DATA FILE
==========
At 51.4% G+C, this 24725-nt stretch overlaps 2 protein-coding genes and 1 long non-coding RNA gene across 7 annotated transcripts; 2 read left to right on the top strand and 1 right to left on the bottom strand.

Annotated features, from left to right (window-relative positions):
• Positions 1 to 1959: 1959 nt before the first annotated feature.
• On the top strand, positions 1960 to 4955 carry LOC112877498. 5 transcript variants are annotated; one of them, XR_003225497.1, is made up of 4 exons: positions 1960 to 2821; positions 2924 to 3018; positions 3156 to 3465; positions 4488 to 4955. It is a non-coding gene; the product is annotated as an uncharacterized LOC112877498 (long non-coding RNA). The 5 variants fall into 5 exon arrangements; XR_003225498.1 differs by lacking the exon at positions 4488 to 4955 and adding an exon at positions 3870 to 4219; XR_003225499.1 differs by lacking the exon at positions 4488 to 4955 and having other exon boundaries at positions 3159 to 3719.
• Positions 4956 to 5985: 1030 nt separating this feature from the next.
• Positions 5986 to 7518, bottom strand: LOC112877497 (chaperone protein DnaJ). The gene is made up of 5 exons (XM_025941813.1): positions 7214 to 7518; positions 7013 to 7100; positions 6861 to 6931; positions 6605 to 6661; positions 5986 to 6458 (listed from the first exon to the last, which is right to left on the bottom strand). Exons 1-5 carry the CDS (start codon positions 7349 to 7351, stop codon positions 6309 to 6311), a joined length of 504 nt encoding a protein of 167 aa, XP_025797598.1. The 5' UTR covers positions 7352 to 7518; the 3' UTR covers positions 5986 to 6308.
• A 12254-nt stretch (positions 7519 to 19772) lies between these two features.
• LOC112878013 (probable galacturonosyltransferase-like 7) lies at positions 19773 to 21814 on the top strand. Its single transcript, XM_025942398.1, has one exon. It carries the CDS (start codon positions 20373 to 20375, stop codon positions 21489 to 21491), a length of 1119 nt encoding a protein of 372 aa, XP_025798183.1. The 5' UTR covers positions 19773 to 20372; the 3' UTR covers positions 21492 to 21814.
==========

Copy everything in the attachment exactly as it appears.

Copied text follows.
At 51.4% G+C, this 24725-nt stretch overlaps 2 protein-coding genes and 1 long non-coding RNA gene across 7 annotated transcripts; 2 read left to right on the top strand and 1 right to left on the bottom strand.

Annotated features, from left to right (window-relative positions):
• Positions 1 to 1959: 1959 nt before the first annotated feature.
• On the top strand, positions 1960 to 4955 carry LOC112877498. 5 transcript variants are annotated; one of them, XR_003225497.1, is made up of 4 exons: positions 1960 to 2821; positions 2924 to 3018; positions 3156 to 3465; positions 4488 to 4955. It is a non-coding gene; the product is annotated as an uncharacterized LOC112877498 (long non-coding RNA). The 5 variants fall into 5 exon arrangements; XR_003225498.1 differs by lacking the exon at positions 4488 to 4955 and adding an exon at positions 3870 to 4219; XR_003225499.1 differs by lacking the exon at positions 4488 to 4955 and having other exon boundaries at positions 3159 to 3719.
• Positions 4956 to 5985: 1030 nt separating this feature from the next.
• Positions 5986 to 7518, bottom strand: LOC112877497 (chaperone protein DnaJ). The gene is made up of 5 exons (XM_025941813.1): positions 7214 to 7518; positions 7013 to 7100; positions 6861 to 6931; positions 6605 to 6661; positions 5986 to 6458 (listed from the first exon to the last, which is right to left on the bottom strand). Exons 1-5 carry the CDS (start codon positions 7349 to 7351, stop codon positions 6309 to 6311), a joined length of 504 nt encoding a protein of 167 aa, XP_025797598.1. The 5' UTR covers positions 7352 to 7518; the 3' UTR covers positions 5986 to 6308.
• A 12254-nt stretch (positions 7519 to 19772) lies between these two features.
• LOC112878013 (probable galacturonosyltransferase-like 7) lies at positions 19773 to 21814 on the top strand. Its single transcript, XM_025942398.1, has one exon. It carries the CDS (start codon positions 20373 to 20375, stop codon positions 21489 to 21491), a length of 1119 nt encoding a protein of 372 aa, XP_025798183.1. The 5' UTR covers positions 19773 to 20372; the 3' UTR covers positions 21492 to 21814.